The Pittsburgh Pirates drafted a familiar face in the 23rd round when they took right handed pitcher Jordan Cooper. Cooper was originally selected in the 17th round of the 2009 draft by the Pirates, but ended up honoring his commitment to the University of Kentucky. Baseball America rated him as the 12th best prospect in Kentucky this year. He struggled this year in the Kentucky rotation as a weekend starter, but saw his success return with an 89-94 MPH sinker pitching in mid-week games. He also throws a hard slider and a solid changeup. He’s a sophomore, so he’ll have leverage, as he can re-enter the draft two more times.
Alex Fuselier, CF, 21st Round
Fuselier put up good numbers in his college career, highlighted by a good amount of stolen bases. He saw a spike in his power in 2011, mostly from extra base hits, which is notable considering the new bats. He also pitched some in college. He’s a good all around athlete, with a good arm, but will likely serve as an organizational guy in the Pirates system.
Michael Jefferson, LHP, 22nd Round
Jefferson was the ace of the Louisiana Tech staff, putting up a 3.56 ERA and a 70:46 K/BB ratio in his senior year. He ranks as the 32nd best prospect out of Louisiana. He has a 90-91 MPH fastball, along with a curveball which is a quality pitch. He struggles with control problems, and struggled giving up the long ball until 2011, which might have to do with the new bats. He was drafted by the Mets in 2010 in the 46th round, but returned to school for his senior year. He will likely sign quickly as a college senior.
Jordan Cooper, RHP, 23rd Round
The Pirates also drafted Cooper in the 17th round in 2009, but he chose to attend Kentucky. He’s eligible for the draft now as a sophomore, so he’ll have more than the usual leverage in deciding whether to sign. He must be willing to consider it, though, because the Pirates couldn’t have re-drafted him without his written permission.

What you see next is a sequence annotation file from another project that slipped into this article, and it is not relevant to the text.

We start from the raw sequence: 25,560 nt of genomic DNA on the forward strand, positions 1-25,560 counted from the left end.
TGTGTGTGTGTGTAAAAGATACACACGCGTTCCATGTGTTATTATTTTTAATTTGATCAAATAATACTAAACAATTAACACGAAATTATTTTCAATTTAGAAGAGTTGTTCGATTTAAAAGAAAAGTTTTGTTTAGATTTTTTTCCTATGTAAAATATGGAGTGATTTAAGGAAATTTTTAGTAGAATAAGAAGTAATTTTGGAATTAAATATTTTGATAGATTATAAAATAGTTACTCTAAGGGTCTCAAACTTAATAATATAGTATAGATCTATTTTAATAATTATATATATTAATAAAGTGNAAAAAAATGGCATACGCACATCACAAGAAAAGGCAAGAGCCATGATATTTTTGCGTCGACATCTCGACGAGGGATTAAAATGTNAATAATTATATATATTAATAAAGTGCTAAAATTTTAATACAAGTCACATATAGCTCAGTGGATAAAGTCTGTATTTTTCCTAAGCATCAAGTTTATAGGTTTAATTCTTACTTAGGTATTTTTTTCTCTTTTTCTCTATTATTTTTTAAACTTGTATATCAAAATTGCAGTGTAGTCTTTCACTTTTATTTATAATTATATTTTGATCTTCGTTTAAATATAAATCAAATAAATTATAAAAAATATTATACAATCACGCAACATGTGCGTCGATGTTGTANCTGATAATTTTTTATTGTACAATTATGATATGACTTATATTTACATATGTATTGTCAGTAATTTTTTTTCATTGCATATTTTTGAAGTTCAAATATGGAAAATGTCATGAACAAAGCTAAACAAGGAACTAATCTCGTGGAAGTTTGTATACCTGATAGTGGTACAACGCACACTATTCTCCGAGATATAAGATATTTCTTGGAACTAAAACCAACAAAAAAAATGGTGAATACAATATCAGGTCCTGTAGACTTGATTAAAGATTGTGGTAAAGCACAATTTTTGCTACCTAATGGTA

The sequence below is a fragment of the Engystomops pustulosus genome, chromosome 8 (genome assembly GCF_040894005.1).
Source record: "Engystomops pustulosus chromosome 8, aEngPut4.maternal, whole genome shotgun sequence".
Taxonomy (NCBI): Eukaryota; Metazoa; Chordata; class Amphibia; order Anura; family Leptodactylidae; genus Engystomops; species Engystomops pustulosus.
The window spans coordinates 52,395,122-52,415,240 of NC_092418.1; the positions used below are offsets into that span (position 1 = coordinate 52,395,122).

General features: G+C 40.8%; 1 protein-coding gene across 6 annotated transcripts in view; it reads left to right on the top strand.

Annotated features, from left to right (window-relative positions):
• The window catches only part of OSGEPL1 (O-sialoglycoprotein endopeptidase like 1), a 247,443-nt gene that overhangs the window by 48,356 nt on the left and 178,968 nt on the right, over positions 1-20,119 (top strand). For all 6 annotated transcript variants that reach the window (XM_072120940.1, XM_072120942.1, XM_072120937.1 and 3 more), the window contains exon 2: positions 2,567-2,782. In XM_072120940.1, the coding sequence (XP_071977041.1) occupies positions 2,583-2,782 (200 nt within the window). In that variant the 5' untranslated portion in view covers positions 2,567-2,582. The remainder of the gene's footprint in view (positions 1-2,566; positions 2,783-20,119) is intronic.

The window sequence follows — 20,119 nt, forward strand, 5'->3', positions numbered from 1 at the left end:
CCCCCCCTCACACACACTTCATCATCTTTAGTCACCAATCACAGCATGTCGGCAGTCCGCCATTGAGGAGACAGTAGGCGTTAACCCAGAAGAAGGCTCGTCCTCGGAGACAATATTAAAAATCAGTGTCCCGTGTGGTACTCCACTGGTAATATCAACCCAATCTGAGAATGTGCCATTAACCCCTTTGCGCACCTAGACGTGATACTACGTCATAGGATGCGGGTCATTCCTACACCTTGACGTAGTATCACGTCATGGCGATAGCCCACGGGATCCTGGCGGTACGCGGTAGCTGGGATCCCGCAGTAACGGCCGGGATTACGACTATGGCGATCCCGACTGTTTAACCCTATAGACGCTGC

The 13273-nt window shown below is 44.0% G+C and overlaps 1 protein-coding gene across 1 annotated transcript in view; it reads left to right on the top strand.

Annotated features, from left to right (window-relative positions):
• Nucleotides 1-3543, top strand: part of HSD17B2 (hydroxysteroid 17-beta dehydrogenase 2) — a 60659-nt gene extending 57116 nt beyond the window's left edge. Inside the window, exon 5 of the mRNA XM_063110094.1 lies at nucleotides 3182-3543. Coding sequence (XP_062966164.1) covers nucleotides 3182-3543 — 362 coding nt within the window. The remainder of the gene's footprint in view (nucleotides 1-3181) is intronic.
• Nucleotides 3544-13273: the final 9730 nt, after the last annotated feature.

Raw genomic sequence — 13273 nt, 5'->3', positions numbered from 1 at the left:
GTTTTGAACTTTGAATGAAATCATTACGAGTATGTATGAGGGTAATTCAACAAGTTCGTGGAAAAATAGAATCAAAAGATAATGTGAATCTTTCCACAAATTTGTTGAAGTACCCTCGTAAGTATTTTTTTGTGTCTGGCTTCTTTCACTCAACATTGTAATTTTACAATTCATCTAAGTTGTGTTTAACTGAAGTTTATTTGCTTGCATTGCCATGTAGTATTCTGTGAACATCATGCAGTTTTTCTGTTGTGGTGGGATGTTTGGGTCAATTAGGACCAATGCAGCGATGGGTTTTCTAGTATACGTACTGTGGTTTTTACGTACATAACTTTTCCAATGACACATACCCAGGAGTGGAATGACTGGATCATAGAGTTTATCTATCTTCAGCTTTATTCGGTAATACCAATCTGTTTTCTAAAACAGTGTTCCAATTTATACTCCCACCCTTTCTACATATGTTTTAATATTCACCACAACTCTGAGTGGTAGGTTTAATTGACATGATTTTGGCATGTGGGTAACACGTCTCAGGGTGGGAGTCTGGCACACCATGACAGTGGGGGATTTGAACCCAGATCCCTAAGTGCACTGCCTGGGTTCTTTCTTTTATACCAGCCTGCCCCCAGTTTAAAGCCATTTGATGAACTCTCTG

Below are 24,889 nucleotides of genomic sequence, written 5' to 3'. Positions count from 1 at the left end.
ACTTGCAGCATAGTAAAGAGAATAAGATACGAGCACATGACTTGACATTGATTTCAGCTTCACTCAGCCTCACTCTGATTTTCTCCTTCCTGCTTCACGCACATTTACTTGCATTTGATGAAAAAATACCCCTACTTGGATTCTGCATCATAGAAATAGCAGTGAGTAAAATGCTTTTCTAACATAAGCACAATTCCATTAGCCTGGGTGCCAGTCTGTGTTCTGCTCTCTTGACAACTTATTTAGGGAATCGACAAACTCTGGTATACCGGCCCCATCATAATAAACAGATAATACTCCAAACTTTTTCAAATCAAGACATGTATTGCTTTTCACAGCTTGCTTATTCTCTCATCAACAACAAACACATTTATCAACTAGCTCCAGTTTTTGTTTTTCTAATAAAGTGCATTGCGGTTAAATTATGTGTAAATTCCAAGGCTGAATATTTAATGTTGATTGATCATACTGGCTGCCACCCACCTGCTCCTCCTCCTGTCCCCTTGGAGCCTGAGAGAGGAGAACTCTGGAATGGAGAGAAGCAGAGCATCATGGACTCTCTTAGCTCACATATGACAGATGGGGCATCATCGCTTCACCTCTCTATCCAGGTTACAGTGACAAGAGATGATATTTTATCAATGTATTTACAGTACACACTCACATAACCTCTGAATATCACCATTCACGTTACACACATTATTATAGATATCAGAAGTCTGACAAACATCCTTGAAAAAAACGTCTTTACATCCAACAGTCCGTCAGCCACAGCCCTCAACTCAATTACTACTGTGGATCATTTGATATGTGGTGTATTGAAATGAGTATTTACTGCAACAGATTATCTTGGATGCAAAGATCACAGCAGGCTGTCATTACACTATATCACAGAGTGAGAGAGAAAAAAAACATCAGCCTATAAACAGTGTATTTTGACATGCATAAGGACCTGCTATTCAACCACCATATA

Cooper had a difficult year at Kentucky, pitching like an early round pick at times, but struggling badly at others. In his better starts his sinker ranged from 89-94, and he had an effective slider and change. In his bad starts his velocity dropped at the upper end and his command wasn’t there. He had inconsistent velocity in high school as well. The Pirates could be hoping they can get him straightened out.
Brian Sharp, SS, 24th Round
Sharp is a junior out of California Baptist, and looks like he could be this year’s Adalberto Santos. Sharp has displayed good hitting skills, with pop in his bat and decent speed, stealing 30+ bases in each of the last two seasons, along with double digit homers. He’s been playing younger competition, as he’s 23 years old. Part of the reason he is so much older than other college players is because he didn’t play ball for two years after graduating college. He doesn’t profile as a shortstop in the pros, and will likely move elsewhere. He should provide some depth in A-ball, and could be a bit of a surprise if he manages to hit in pro ball like he hit in college, which would be similar to what Santos did last year.
Josh Martin, RHP, 25th Round
Martin really improved his numbers this year, putting up a 2.76 ERA in 58.2 innings, along with a .275 BAA, which was the first time he’s been under .300 in his career. He’s listed as a hard thrower, and should serve as a bullpen arm in the lower levels if he signs.